Illuminertia – Illuminertia is a fairly cool word that I made up and trademarked. I wanted to come up with a unique alias that wasn’t already in use on the search engines. It was born out of the Secret Studios, a noisy and rather cramped rehearsal space in San Francisco which is actually just around the block from the Mint SF. We were holding rehearsals there with a core group, and other bay area musicians a couple times a week. We even had the legendary Salar Nader (protégé of Zakir Hussain) swing through with his tablas on occasion. Side note he’s one of the nicest, most humble and talented musicians I’ve ever met in my life. It was a creative hub for us at the time, and a place where we would prepare for any shows that were coming up. It was electronic beats mixed with live percussion and a variety of other acoustic elements. There was a global influence on the sound because the musicians I was connecting with there played various styles of music from all around the world. One day when we preparing for a show at the exotic Bissap Baobab club in the Mission District I came up with the name. Essentially it’s a made-up word that has a couple of different meanings for me, and I think that it could mean something different for each person who explores the music for themselves. I was looking for something that was an antithesis to the fear-based society that was surrounding me. Basically, I wanted it to represent something that was a catalyst for joy, self-discovery and positive transformation to the world. Take one look at the state of the U.S. and it’s very obvious I’m not doing my job. I need to try harder.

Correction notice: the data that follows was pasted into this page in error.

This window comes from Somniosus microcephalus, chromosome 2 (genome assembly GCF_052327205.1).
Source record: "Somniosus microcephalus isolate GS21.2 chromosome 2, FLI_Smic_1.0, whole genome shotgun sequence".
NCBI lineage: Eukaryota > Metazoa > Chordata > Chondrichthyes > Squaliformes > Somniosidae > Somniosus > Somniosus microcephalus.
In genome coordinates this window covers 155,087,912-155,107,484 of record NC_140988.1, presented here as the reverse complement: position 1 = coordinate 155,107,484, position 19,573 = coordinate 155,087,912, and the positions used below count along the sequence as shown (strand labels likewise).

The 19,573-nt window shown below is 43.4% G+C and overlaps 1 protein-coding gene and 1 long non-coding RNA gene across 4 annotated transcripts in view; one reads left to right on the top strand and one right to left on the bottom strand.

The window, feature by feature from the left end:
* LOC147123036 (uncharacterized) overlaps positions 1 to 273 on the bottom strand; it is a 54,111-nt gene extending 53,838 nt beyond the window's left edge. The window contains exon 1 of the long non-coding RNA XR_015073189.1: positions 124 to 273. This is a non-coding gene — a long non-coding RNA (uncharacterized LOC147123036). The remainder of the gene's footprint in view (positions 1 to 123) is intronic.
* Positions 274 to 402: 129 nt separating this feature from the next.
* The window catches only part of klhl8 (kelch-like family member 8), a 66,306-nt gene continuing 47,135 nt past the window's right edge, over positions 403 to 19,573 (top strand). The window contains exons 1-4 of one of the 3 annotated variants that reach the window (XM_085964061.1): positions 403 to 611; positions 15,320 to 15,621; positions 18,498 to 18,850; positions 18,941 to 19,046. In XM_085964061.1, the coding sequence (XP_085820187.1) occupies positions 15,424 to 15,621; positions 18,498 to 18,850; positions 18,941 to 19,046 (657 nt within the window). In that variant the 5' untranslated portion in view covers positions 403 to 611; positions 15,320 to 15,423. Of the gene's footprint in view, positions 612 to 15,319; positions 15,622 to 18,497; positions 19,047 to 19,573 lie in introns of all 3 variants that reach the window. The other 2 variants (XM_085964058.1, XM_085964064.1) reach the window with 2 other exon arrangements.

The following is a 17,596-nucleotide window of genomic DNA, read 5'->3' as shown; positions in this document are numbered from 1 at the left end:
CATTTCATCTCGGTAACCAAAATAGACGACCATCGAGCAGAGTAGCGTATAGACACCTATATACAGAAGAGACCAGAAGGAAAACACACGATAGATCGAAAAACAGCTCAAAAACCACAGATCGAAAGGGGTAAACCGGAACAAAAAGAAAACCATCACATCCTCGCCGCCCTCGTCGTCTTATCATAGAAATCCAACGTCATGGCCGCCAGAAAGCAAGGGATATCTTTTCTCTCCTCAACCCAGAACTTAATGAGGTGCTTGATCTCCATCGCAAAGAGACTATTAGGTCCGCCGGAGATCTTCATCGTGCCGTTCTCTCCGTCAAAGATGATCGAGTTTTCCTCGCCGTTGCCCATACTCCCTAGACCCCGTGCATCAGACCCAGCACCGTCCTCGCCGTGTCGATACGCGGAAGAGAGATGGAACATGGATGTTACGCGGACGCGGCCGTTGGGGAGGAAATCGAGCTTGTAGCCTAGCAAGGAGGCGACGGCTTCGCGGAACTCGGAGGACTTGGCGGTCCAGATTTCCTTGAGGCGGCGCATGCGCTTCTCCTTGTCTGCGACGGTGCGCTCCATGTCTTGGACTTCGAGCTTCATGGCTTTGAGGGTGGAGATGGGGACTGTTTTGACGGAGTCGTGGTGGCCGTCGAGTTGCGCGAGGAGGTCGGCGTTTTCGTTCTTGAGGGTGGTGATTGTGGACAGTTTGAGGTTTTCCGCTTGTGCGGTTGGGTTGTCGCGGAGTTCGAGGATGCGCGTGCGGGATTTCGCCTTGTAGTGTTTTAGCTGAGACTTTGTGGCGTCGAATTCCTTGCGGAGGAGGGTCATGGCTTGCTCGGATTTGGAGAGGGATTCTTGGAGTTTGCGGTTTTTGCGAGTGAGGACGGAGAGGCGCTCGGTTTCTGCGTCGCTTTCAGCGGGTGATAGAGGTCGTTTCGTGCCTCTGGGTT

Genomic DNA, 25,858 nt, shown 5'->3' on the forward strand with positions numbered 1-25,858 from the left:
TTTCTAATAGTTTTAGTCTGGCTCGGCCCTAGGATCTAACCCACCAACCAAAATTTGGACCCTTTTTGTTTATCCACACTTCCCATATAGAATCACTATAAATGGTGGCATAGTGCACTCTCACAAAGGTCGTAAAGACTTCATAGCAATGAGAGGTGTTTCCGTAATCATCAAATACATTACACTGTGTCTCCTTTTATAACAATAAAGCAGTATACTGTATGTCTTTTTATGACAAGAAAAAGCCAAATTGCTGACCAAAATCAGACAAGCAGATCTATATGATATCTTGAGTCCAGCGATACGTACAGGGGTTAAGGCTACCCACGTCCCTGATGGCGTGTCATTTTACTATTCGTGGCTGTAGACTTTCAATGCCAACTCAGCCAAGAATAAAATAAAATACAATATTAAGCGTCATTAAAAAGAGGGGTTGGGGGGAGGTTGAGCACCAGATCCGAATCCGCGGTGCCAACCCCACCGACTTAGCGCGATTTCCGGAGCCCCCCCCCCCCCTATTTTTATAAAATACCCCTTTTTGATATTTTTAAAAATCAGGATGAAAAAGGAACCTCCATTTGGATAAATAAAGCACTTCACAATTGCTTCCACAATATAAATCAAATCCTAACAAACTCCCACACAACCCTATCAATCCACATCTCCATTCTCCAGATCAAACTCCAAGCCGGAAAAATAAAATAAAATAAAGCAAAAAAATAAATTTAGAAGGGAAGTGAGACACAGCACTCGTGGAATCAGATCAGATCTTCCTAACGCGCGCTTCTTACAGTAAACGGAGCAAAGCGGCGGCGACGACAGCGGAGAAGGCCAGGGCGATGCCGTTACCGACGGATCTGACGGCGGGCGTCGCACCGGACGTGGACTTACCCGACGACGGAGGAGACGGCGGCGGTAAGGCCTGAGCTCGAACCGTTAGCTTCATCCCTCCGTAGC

T.H.E – How best would you define your sounds?